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Old June 29th, 2012, 03:58 PM
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Paul Motter Paul Motter is offline
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So...

Now that I have said that I will say this...

This is not the only board with grammar police. I see it in every board. I even frequent a message board for guitar players (rock 'n rollers) and even there are many people who bring up grammar all the time.

I chalk it up to this - because of forums and the Internet more people are actually writing all the time. Now I agree with the person who said "I don't care about grammer as long as the idea gets across." I always look for ideas over presentation first - you actually get a lot more out of life if you do NOT judge people by their appearances.

That being said - when it comes to grammar I have my own peccadilloes.

I see more people misusing the term "wary" than I see people using it correctly. People will write they are "weary" of a something, or "leary" - the correct terms are "wary" and "leery".

Now - I was shocked recently to find that the word "till" is proper grammar in this sense, "I waited till midnight to turn off the light"

I had always thought the proper word was "until" and that the correct usage was the abbreviated "'til" Wrong! It turns out that 'til came from some early advertising campaign where someone colloquialised a common phrase that had the word "until" in it. Imagine my shock! I used that incorrectly my entire life until less than a year ago.

Now - as someone who has regular copy editors revising my work all the time let me tell you, you never know how truly bad your writing can be until it is scrutinized by a professional editor.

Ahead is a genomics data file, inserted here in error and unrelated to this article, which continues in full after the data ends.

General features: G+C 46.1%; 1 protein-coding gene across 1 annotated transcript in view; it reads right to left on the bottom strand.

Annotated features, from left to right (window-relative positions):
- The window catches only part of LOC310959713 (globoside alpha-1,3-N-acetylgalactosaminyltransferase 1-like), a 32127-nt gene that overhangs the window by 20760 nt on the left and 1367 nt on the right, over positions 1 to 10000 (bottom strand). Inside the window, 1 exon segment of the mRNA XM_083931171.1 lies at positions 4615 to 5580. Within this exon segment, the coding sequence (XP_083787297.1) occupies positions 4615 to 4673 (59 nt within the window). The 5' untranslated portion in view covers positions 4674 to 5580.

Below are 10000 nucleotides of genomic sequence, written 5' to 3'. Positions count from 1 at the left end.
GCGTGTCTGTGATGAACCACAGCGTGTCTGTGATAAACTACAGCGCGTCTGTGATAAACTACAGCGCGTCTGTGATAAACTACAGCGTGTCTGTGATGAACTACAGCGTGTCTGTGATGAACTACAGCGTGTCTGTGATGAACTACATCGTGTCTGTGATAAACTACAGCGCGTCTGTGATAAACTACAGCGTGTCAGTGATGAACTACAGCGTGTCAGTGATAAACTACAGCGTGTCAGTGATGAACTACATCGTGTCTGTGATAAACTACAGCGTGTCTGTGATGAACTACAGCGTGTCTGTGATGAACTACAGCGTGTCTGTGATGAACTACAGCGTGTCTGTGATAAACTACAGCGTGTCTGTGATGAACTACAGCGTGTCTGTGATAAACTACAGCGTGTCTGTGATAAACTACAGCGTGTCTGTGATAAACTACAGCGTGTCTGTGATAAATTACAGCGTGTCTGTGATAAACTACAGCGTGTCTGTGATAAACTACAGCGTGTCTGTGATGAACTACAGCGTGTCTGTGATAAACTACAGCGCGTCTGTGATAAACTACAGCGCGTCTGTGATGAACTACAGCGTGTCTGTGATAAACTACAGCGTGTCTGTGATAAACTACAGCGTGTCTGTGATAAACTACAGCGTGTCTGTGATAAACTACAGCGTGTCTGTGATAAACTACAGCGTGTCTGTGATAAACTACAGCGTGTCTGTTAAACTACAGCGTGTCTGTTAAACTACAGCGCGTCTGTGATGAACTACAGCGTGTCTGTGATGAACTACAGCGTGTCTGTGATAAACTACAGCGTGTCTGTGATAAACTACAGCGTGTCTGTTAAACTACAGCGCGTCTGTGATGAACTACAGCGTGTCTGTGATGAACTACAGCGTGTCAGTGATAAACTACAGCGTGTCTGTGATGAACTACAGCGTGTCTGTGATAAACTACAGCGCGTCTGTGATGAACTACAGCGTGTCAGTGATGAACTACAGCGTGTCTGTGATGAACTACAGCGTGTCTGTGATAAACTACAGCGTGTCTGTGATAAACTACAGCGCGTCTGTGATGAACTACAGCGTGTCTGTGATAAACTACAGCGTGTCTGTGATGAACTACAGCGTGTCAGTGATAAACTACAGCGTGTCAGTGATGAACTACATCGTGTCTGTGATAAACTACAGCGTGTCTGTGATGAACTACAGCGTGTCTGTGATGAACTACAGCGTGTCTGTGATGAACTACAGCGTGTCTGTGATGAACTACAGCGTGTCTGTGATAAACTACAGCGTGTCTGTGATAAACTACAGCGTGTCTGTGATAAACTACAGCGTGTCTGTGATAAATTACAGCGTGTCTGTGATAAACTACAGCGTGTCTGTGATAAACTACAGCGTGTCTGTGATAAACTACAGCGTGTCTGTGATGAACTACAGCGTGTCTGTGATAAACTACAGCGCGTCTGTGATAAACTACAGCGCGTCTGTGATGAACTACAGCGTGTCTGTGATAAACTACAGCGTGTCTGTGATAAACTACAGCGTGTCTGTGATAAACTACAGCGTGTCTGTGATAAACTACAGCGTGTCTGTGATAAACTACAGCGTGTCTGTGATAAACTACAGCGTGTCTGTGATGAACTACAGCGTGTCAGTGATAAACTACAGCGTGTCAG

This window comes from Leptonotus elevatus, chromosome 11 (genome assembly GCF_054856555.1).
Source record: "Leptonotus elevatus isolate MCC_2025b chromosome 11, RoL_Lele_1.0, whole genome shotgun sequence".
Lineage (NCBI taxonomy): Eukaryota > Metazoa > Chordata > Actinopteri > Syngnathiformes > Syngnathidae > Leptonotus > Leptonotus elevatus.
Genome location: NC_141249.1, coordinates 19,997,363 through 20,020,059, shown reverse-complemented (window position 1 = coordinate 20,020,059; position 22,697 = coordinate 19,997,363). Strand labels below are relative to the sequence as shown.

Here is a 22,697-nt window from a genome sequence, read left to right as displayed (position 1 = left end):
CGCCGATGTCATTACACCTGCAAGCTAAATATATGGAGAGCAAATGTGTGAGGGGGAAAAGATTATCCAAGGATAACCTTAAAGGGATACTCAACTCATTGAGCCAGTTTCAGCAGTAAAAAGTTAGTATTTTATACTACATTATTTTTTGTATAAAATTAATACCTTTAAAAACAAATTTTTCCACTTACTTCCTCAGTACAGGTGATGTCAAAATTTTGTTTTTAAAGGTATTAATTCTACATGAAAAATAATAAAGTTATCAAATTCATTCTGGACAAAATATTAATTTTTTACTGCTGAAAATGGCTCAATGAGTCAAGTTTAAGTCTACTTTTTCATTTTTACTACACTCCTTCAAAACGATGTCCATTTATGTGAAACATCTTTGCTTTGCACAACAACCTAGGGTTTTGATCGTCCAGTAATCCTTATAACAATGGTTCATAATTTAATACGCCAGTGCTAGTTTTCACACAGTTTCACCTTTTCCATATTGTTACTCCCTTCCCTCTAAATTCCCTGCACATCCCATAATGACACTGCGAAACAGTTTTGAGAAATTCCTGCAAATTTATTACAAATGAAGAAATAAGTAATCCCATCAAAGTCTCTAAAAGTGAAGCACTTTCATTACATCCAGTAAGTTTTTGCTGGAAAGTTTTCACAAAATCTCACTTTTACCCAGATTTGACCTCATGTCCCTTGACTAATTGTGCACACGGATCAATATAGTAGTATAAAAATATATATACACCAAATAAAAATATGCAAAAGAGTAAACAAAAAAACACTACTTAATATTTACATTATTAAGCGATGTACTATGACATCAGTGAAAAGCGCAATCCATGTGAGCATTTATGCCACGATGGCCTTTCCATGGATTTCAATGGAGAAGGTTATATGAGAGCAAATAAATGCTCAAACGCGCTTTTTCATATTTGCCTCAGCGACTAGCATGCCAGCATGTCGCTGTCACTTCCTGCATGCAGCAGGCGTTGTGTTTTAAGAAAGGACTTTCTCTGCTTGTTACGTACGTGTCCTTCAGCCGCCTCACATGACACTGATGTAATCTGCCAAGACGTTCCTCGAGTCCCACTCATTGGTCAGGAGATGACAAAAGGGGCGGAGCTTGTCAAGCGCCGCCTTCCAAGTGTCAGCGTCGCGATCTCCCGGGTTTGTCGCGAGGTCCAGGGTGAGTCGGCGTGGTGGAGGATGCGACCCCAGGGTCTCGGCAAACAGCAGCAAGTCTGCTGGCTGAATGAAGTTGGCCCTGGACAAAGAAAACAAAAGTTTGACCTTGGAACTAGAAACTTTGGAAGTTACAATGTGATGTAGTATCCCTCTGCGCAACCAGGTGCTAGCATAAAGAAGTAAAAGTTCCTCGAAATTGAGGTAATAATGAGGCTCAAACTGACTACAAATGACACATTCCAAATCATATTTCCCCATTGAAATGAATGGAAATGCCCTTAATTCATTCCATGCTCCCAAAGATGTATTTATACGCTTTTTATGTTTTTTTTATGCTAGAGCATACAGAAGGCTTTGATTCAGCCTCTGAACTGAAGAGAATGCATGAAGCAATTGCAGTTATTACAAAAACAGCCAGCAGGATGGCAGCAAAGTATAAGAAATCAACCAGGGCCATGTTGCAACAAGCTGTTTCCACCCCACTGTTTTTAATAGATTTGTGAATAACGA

Grammar is easy. Wait until you have an editor who can't stand passive voice. It took me a year to fully understand the passive voice concept and assuage it from my repertoire.

In professional writing there is actually a conflict between good action writing and good grammar. If you always use qualifying statements your writing gets very long and boring (sort of like this post so far) - and that does not make good copy. One of my team, Janice, our culinary editor, does not use proper grammar at all when she writes, yet she is the most published writer of us all.

Try taking a 2000 word article and see if you can reduce it to 1000 words without changing the message.

Which brings up another problem I have in my writing: repeating myself. I can state the same idea five different ways, and to me it seems like I am making a different point each time, but in fact I am just putting a different slant on the same topic.

Ahhh.... writing. I am also one of the few to whom writing comes naturally. We are lucky. I ended up a professional writer even though I never sought the job. The people who needed me found me.
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